In his commentary on 2 Corinthians, Frank J Matera has the following to say about the paradoxes of the gospel.
The Corinthians did not appreciate Paul’s new covenant ministry and their status as a people of the new covenant, in large measure because they did not grasp the paradoxical nature of the gospel Paul preached to them. In their view, Paul’s afflictions and sufferings were signs of weakness that were unworthy of an apostle of Jesus Christ. Accordingly, when other preachers arrived at Corinth who appeared more powerful and eloquent many of the Corinthians sided with them and criticized Paul. Although the conflict between Paul and the Corinthians was undoubtedly multifaceted, it was ultimately rooted in the inability or the refusal of the Corinthians to embrace the paradoxical nature of the gospel that Paul had already discussed in 1 Cor 1–4. In 2 Corinthians Paul develops this paradox in relation to his apostolic sufferings and weaknesses. (page 14)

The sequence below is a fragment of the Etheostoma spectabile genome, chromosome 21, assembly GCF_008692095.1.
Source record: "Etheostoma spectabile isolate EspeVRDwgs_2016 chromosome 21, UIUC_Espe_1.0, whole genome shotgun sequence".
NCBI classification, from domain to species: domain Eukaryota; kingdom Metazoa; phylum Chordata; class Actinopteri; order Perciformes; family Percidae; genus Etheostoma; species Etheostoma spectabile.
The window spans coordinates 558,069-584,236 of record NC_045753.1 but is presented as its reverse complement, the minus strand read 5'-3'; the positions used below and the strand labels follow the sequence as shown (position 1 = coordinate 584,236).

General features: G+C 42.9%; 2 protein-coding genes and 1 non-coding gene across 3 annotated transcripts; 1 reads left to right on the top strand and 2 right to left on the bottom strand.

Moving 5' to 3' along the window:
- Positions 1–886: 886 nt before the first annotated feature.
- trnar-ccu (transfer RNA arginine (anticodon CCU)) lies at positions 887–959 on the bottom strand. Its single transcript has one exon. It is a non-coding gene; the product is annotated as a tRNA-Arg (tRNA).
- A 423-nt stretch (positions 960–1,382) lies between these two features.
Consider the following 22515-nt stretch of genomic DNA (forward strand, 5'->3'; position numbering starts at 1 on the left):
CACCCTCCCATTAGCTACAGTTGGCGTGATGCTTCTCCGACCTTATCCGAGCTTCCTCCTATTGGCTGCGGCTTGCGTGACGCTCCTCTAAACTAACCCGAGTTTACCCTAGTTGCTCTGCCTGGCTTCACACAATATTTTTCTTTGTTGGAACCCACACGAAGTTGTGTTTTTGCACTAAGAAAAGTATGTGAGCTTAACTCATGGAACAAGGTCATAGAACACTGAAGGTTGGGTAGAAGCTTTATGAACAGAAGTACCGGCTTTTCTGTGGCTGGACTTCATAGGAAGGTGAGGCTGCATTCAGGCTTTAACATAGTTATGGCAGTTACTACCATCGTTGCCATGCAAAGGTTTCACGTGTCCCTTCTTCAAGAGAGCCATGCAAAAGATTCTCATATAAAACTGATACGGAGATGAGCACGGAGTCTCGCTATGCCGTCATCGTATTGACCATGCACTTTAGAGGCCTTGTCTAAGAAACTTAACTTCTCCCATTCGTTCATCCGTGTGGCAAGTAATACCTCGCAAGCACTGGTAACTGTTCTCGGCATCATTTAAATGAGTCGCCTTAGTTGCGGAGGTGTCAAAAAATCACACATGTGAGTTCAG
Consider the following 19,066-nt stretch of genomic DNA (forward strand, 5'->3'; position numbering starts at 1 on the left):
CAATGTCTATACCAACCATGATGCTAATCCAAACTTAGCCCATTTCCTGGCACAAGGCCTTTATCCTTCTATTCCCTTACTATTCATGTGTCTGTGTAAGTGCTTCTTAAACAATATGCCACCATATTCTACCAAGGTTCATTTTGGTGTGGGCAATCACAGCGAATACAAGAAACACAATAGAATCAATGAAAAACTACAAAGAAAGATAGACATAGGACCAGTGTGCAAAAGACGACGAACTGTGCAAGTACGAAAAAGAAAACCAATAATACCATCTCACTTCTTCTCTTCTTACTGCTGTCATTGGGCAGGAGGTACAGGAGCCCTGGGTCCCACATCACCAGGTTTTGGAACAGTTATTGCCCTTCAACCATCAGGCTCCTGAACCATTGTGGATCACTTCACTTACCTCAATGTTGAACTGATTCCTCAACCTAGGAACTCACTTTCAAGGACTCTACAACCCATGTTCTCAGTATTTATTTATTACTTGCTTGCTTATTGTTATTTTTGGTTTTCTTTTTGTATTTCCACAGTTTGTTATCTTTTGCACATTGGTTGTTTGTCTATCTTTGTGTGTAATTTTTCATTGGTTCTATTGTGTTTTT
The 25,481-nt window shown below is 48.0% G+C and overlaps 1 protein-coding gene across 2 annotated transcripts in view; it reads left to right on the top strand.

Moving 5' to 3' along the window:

I have been wondering whether Christians today rely on the “powerful and eloquent” preachers/teachers too much. We like to listen to them because they are such effective communicators and their lives and ministries seem to be (so-called) “incredibly amazing”. I think this is problematic. The apostle Paul, on the other hand, boasts about his weakness, through which God’s power manifests. It is not about his success and power, but God’s resurrection power working through the apostle’s suffering and death.
Something for us to ponder…